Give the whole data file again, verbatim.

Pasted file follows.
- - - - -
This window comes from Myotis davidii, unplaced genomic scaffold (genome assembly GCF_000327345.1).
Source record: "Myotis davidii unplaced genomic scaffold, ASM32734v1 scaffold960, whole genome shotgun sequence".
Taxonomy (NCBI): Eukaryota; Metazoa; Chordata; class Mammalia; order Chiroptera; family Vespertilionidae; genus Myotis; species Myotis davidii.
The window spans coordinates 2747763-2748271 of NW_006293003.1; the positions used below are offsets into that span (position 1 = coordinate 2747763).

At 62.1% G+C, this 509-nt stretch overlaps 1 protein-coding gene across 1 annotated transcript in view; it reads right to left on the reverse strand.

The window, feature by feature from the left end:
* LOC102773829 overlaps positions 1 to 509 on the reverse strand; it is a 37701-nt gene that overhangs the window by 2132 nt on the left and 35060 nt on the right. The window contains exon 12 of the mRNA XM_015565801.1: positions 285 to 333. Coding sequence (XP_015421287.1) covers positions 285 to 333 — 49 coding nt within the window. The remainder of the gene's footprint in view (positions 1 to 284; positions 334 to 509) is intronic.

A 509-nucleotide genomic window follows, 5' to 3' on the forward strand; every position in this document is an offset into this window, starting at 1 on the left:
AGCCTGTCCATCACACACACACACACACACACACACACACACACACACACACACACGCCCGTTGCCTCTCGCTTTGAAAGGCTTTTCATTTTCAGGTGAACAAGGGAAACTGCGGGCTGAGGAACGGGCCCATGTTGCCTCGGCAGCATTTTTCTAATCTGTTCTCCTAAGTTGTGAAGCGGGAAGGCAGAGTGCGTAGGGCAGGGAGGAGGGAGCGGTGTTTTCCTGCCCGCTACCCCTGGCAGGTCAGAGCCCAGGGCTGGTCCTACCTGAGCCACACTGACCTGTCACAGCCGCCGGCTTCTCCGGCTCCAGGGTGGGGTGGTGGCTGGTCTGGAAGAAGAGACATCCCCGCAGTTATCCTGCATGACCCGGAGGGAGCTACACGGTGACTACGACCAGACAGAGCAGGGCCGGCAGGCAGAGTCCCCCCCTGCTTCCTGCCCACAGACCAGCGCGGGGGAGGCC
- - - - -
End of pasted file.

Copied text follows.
This window comes from Myotis davidii, unplaced genomic scaffold (genome assembly GCF_000327345.1).
Source record: "Myotis davidii unplaced genomic scaffold, ASM32734v1 scaffold960, whole genome shotgun sequence".
Taxonomy (NCBI): Eukaryota; Metazoa; Chordata; class Mammalia; order Chiroptera; family Vespertilionidae; genus Myotis; species Myotis davidii.
The window spans coordinates 2747763-2748271 of NW_006293003.1; the positions used below are offsets into that span (position 1 = coordinate 2747763).

At 62.1% G+C, this 509-nt stretch overlaps 1 protein-coding gene across 1 annotated transcript in view; it reads right to left on the reverse strand.

The window, feature by feature from the left end:
* LOC102773829 overlaps positions 1 to 509 on the reverse strand; it is a 37701-nt gene that overhangs the window by 2132 nt on the left and 35060 nt on the right. The window contains exon 12 of the mRNA XM_015565801.1: positions 285 to 333. Coding sequence (XP_015421287.1) covers positions 285 to 333 — 49 coding nt within the window. The remainder of the gene's footprint in view (positions 1 to 284; positions 334 to 509) is intronic.

A 509-nucleotide genomic window follows, 5' to 3' on the forward strand; every position in this document is an offset into this window, starting at 1 on the left:
AGCCTGTCCATCACACACACACACACACACACACACACACACACACACACACACACGCCCGTTGCCTCTCGCTTTGAAAGGCTTTTCATTTTCAGGTGAACAAGGGAAACTGCGGGCTGAGGAACGGGCCCATGTTGCCTCGGCAGCATTTTTCTAATCTGTTCTCCTAAGTTGTGAAGCGGGAAGGCAGAGTGCGTAGGGCAGGGAGGAGGGAGCGGTGTTTTCCTGCCCGCTACCCCTGGCAGGTCAGAGCCCAGGGCTGGTCCTACCTGAGCCACACTGACCTGTCACAGCCGCCGGCTTCTCCGGCTCCAGGGTGGGGTGGTGGCTGGTCTGGAAGAAGAGACATCCCCGCAGTTATCCTGCATGACCCGGAGGGAGCTACACGGTGACTACGACCAGACAGAGCAGGGCCGGCAGGCAGAGTCCCCCCCTGCTTCCTGCCCACAGACCAGCGCGGGGGAGGCC